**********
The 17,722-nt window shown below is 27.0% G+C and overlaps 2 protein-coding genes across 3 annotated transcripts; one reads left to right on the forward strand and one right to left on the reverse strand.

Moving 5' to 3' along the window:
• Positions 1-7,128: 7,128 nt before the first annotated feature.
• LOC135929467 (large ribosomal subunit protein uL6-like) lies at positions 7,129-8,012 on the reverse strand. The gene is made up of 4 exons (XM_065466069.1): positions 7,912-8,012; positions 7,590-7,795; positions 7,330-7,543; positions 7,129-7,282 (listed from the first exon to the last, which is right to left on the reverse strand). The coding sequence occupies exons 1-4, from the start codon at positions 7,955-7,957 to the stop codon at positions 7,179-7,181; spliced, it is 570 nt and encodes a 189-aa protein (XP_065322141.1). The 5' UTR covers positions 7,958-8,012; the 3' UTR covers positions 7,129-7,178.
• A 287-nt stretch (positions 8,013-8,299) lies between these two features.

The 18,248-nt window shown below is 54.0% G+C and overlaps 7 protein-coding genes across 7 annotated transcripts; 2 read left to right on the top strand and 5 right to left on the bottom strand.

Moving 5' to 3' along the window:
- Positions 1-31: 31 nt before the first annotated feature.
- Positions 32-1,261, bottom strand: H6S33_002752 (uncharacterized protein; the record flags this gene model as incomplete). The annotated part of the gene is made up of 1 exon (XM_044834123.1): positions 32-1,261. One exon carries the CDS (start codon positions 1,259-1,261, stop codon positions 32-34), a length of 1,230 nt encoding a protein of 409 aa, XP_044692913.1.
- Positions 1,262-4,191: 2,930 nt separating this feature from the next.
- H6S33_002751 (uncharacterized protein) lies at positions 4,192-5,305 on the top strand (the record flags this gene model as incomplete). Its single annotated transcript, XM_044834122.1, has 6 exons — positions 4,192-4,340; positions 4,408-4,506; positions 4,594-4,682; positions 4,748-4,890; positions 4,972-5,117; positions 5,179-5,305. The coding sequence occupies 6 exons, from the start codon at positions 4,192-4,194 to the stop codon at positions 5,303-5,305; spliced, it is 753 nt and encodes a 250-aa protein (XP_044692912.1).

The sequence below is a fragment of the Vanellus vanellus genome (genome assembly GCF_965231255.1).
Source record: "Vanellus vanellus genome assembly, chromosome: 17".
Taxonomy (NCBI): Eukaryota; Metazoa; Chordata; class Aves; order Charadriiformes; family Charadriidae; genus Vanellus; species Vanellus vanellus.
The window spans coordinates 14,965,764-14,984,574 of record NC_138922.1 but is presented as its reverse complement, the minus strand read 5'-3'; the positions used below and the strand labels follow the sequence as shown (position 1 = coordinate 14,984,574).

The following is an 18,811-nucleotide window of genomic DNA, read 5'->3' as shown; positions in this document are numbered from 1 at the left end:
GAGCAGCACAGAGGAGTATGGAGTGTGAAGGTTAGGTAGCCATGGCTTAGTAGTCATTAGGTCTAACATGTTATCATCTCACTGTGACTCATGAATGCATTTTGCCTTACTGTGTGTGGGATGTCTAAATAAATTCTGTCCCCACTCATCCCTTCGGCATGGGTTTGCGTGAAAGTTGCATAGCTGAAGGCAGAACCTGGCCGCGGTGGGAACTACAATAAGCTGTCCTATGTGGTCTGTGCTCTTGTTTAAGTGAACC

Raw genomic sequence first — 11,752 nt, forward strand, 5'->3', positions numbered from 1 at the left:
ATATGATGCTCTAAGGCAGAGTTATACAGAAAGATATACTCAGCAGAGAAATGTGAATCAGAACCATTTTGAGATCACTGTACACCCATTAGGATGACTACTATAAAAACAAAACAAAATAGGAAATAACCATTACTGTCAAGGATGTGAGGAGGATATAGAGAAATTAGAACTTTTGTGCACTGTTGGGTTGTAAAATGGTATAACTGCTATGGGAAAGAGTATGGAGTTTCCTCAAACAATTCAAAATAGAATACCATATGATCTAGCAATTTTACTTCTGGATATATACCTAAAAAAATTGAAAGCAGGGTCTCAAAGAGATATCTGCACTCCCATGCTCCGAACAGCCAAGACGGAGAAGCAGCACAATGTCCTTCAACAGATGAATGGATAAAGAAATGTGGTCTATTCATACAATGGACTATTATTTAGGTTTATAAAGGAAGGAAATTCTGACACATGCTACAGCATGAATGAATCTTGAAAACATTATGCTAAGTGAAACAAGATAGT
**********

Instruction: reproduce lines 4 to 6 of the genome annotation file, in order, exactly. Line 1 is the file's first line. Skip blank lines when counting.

• LOC135929467 (large ribosomal subunit protein uL6-like) lies at positions 7,129-8,012 on the reverse strand. The gene is made up of 4 exons (XM_065466069.1): positions 7,912-8,012; positions 7,590-7,795; positions 7,330-7,543; positions 7,129-7,282 (listed from the first exon to the last, which is right to left on the reverse strand). The coding sequence occupies exons 1-4, from the start codon at positions 7,955-7,957 to the stop codon at positions 7,179-7,181; spliced, it is 570 nt and encodes a 189-aa protein (XP_065322141.1). The 5' UTR covers positions 7,958-8,012; the 3' UTR covers positions 7,129-7,178.
• A 287-nt stretch (positions 8,013-8,299) lies between these two features.

The 18,248-nt window shown below is 54.0% G+C and overlaps 7 protein-coding genes across 7 annotated transcripts; 2 read left to right on the top strand and 5 right to left on the bottom strand.